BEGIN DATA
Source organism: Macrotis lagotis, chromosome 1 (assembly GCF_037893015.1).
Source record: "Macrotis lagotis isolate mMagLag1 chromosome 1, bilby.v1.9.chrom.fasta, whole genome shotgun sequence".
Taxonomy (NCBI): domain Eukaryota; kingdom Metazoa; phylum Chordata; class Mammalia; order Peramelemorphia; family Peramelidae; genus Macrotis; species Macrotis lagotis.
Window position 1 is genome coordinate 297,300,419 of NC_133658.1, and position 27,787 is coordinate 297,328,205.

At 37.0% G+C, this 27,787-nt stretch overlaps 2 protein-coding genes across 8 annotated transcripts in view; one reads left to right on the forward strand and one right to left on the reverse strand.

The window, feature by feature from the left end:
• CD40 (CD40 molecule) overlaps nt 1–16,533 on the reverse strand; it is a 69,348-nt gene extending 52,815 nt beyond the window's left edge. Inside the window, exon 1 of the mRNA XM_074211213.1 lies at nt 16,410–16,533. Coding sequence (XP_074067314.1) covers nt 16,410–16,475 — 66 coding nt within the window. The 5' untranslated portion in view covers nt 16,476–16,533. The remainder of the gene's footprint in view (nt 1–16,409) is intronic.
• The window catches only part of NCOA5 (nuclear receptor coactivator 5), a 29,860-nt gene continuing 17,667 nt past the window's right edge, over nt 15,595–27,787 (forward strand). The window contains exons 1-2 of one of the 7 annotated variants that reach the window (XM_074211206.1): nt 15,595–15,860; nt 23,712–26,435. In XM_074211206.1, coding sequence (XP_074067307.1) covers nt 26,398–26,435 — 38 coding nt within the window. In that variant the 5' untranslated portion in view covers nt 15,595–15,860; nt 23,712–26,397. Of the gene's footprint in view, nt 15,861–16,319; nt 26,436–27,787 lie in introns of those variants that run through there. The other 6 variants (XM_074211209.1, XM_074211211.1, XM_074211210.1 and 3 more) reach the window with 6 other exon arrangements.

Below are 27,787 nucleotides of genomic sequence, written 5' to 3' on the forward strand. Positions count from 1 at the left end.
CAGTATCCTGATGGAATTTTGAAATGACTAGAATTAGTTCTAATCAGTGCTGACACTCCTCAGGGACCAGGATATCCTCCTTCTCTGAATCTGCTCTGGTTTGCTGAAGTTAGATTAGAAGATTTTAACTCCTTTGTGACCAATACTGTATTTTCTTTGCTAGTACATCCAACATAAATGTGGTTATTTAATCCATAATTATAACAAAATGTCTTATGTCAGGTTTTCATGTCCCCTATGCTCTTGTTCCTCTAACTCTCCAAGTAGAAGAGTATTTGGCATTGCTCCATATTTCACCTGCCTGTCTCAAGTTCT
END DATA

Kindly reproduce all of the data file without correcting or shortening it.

Source organism: Macrotis lagotis, chromosome 1 (assembly GCF_037893015.1).
Source record: "Macrotis lagotis isolate mMagLag1 chromosome 1, bilby.v1.9.chrom.fasta, whole genome shotgun sequence".
Taxonomy (NCBI): domain Eukaryota; kingdom Metazoa; phylum Chordata; class Mammalia; order Peramelemorphia; family Peramelidae; genus Macrotis; species Macrotis lagotis.
Window position 1 is genome coordinate 297,300,419 of NC_133658.1, and position 27,787 is coordinate 297,328,205.

At 37.0% G+C, this 27,787-nt stretch overlaps 2 protein-coding genes across 8 annotated transcripts in view; one reads left to right on the forward strand and one right to left on the reverse strand.

The window, feature by feature from the left end:
• CD40 (CD40 molecule) overlaps nt 1–16,533 on the reverse strand; it is a 69,348-nt gene extending 52,815 nt beyond the window's left edge. Inside the window, exon 1 of the mRNA XM_074211213.1 lies at nt 16,410–16,533. Coding sequence (XP_074067314.1) covers nt 16,410–16,475 — 66 coding nt within the window. The 5' untranslated portion in view covers nt 16,476–16,533. The remainder of the gene's footprint in view (nt 1–16,409) is intronic.
• The window catches only part of NCOA5 (nuclear receptor coactivator 5), a 29,860-nt gene continuing 17,667 nt past the window's right edge, over nt 15,595–27,787 (forward strand). The window contains exons 1-2 of one of the 7 annotated variants that reach the window (XM_074211206.1): nt 15,595–15,860; nt 23,712–26,435. In XM_074211206.1, coding sequence (XP_074067307.1) covers nt 26,398–26,435 — 38 coding nt within the window. In that variant the 5' untranslated portion in view covers nt 15,595–15,860; nt 23,712–26,397. Of the gene's footprint in view, nt 15,861–16,319; nt 26,436–27,787 lie in introns of those variants that run through there. The other 6 variants (XM_074211209.1, XM_074211211.1, XM_074211210.1 and 3 more) reach the window with 6 other exon arrangements.

Below are 27,787 nucleotides of genomic sequence, written 5' to 3' on the forward strand. Positions count from 1 at the left end.
CAGTATCCTGATGGAATTTTGAAATGACTAGAATTAGTTCTAATCAGTGCTGACACTCCTCAGGGACCAGGATATCCTCCTTCTCTGAATCTGCTCTGGTTTGCTGAAGTTAGATTAGAAGATTTTAACTCCTTTGTGACCAATACTGTATTTTCTTTGCTAGTACATCCAACATAAATGTGGTTATTTAATCCATAATTATAACAAAATGTCTTATGTCAGGTTTTCATGTCCCCTATGCTCTTGTTCCTCTAACTCTCCAAGTAGAAGAGTATTTGGCATTGCTCCATATTTCACCTGCCTGTCTCAAGTTCT